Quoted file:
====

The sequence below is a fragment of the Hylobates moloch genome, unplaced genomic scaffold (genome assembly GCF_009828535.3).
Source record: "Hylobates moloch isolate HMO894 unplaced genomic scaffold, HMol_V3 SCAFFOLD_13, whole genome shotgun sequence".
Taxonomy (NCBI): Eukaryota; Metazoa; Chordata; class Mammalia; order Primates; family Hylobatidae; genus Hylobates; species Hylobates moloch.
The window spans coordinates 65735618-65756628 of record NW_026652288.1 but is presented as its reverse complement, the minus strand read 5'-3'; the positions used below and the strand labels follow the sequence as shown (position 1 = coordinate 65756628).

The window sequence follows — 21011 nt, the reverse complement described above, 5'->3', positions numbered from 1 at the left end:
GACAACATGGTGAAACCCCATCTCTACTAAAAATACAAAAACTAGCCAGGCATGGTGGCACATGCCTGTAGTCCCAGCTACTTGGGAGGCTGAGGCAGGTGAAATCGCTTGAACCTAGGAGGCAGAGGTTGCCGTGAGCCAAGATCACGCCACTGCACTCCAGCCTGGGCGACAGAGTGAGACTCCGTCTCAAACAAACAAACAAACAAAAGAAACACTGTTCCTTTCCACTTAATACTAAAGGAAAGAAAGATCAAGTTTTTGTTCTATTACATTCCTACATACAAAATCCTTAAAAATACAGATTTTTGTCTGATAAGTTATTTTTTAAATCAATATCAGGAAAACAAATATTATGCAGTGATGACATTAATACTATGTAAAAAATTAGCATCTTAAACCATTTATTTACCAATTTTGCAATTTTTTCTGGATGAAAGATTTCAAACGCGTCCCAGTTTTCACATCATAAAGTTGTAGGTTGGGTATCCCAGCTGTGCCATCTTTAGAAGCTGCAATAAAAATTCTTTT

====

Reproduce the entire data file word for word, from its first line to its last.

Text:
The sequence below is a fragment of the Hylobates moloch genome, unplaced genomic scaffold (genome assembly GCF_009828535.3).
Source record: "Hylobates moloch isolate HMO894 unplaced genomic scaffold, HMol_V3 SCAFFOLD_13, whole genome shotgun sequence".
Taxonomy (NCBI): Eukaryota; Metazoa; Chordata; class Mammalia; order Primates; family Hylobatidae; genus Hylobates; species Hylobates moloch.
The window spans coordinates 65735618-65756628 of record NW_026652288.1 but is presented as its reverse complement, the minus strand read 5'-3'; the positions used below and the strand labels follow the sequence as shown (position 1 = coordinate 65756628).

The window sequence follows — 21011 nt, the reverse complement described above, 5'->3', positions numbered from 1 at the left end:
GACAACATGGTGAAACCCCATCTCTACTAAAAATACAAAAACTAGCCAGGCATGGTGGCACATGCCTGTAGTCCCAGCTACTTGGGAGGCTGAGGCAGGTGAAATCGCTTGAACCTAGGAGGCAGAGGTTGCCGTGAGCCAAGATCACGCCACTGCACTCCAGCCTGGGCGACAGAGTGAGACTCCGTCTCAAACAAACAAACAAACAAAAGAAACACTGTTCCTTTCCACTTAATACTAAAGGAAAGAAAGATCAAGTTTTTGTTCTATTACATTCCTACATACAAAATCCTTAAAAATACAGATTTTTGTCTGATAAGTTATTTTTTAAATCAATATCAGGAAAACAAATATTATGCAGTGATGACATTAATACTATGTAAAAAATTAGCATCTTAAACCATTTATTTACCAATTTTGCAATTTTTTCTGGATGAAAGATTTCAAACGCGTCCCAGTTTTCACATCATAAAGTTGTAGGTTGGGTATCCCAGCTGTGCCATCTTTAGAAGCTGCAATAAAAATTCTTTT